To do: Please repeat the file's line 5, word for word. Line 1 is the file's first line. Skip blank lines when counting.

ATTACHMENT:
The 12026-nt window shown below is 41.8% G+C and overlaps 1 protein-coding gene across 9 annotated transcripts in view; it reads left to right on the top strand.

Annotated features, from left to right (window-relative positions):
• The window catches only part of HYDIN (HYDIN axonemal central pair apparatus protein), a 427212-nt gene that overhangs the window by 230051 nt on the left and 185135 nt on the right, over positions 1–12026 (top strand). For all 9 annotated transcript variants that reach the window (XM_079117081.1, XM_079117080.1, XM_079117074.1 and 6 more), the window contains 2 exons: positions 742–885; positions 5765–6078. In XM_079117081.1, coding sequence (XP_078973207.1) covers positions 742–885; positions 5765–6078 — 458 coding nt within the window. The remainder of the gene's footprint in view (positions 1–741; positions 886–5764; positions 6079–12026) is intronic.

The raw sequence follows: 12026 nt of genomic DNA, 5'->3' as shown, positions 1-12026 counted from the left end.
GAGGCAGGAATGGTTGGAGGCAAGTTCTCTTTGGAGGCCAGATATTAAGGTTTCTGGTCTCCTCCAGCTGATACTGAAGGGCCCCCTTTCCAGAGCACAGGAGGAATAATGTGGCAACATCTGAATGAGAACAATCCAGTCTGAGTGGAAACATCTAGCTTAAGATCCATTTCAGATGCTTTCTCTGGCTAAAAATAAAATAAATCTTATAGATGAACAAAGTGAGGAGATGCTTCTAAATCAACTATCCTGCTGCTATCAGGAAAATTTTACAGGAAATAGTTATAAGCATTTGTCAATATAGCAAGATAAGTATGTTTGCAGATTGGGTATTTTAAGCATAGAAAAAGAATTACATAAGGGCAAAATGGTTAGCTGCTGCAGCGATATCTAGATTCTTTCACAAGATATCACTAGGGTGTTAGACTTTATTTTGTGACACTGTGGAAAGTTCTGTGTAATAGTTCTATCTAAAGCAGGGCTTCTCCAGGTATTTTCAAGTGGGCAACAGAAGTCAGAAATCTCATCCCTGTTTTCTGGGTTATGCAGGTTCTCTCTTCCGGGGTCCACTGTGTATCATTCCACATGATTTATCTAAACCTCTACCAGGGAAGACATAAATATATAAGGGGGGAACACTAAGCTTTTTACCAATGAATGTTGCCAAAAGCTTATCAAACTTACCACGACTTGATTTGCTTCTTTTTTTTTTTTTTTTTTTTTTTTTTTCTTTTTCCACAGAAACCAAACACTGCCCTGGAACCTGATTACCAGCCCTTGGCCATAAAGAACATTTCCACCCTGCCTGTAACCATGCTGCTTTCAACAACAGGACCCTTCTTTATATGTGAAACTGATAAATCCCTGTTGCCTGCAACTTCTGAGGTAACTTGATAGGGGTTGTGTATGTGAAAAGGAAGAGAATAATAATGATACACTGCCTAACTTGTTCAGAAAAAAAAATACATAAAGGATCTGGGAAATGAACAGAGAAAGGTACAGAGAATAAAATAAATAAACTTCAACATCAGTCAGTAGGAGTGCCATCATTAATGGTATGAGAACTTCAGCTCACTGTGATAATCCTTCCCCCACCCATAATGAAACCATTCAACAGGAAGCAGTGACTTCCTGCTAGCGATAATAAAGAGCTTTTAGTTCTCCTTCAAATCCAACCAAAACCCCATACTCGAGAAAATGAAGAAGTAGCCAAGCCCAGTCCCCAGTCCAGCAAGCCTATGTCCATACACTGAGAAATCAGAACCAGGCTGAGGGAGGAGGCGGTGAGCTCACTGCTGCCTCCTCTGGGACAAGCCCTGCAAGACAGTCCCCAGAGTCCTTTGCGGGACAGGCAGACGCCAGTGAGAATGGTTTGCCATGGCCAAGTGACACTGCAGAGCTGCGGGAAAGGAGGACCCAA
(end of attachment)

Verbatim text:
GAGGCAGGAATGGTTGGAGGCAAGTTCTCTTTGGAGGCCAGATATTAAGGTTTCTGGTCTCCTCCAGCTGATACTGAAGGGCCCCCTTTCCAGAGCACAGGAGGAATAATGTGGCAACATCTGAATGAGAACAATCCAGTCTGAGTGGAAACATCTAGCTTAAGATCCATTTCAGATGCTTTCTCTGGCTAAAAATAAAATAAATCTTATAGATGAACAAAGTGAGGAGATGCTTCTAAATCAACTATCCTGCTGCTATCAGGAAAATTTTACAGGAAATAGTTATAAGCATTTGTCAATATAGCAAGATAAGTATGTTTGCAGATTGGGTATTTTAAGCATAGAAAAAGAATTACATAAGGGCAAAATGGTTAGCTGCTGCAGCGATATCTAGATTCTTTCACAAGATATCACTAGGGTGTTAGACTTTATTTTGTGACACTGTGGAAAGTTCTGTGTAATAGTTCTATCTAAAGCAGGGCTTCTCCAGGTATTTTCAAGTGGGCAACAGAAGTCAGAAATCTCATCCCTGTTTTCTGGGTTATGCAGGTTCTCTCTTCCGGGGTCCACTGTGTATCATTCCACATGATTTATCTAAACCTCTACCAGGGAAGACATAAATATATAAGGGGGGAACACTAAGCTTTTTACCAATGAATGTTGCCAAAAGCTTATCAAACTTACCACGACTTGATTTGCTTCTTTTTTTTTTTTTTTTTTTTTTTTTTTCTTTTTCCACAGAAACCAAACACTGCCCTGGAACCTGATTACCAGCCCTTGGCCATAAAGAACATTTCCACCCTGCCTGTAACCATGCTGCTTTCAACAACAGGACCCTTCTTTATATGTGAAACTGATAAATCCCTGTTGCCTGCAACTTCTGAGGTAACTTGATAGGGGTTGTGTATGTGAAAAGGAAGAGAATAATAATGATACACTGCCTAACTTGTTCAGAAAAAAAAATACATAAAGGATCTGGGAAATGAACAGAGAAAGGTACAGAGAATAAAATAAATAAACTTCAACATCAGTCAGTAGGAGTGCCATCATTAATGGTATGAGAACTTCAGCTCACTGTGATAATCCTTCCCCCACCCATAATGAAACCATTCAACAGGAAGCAGTGACTTCCTGCTAGCGATAATAAAGAGCTTTTAGTTCTCCTTCAAATCCAACCAAAACCCCATACTCGAGAAAATGAAGAAGTAGCCAAGCCCAGTCCCCAGTCCAGCAAGCCTATGTCCATACACTGAGAAATCAGAACCAGGCTGAGGGAGGAGGCGGTGAGCTCACTGCTGCCTCCTCTGGGACAAGCCCTGCAAGACAGTCCCCAGAGTCCTTTGCGGGACAGGCAGACGCCAGTGAGAATGGTTTGCCATGGCCAAGTGACACTGCAGAGCTGCGGGAAAGGAGGACCCAA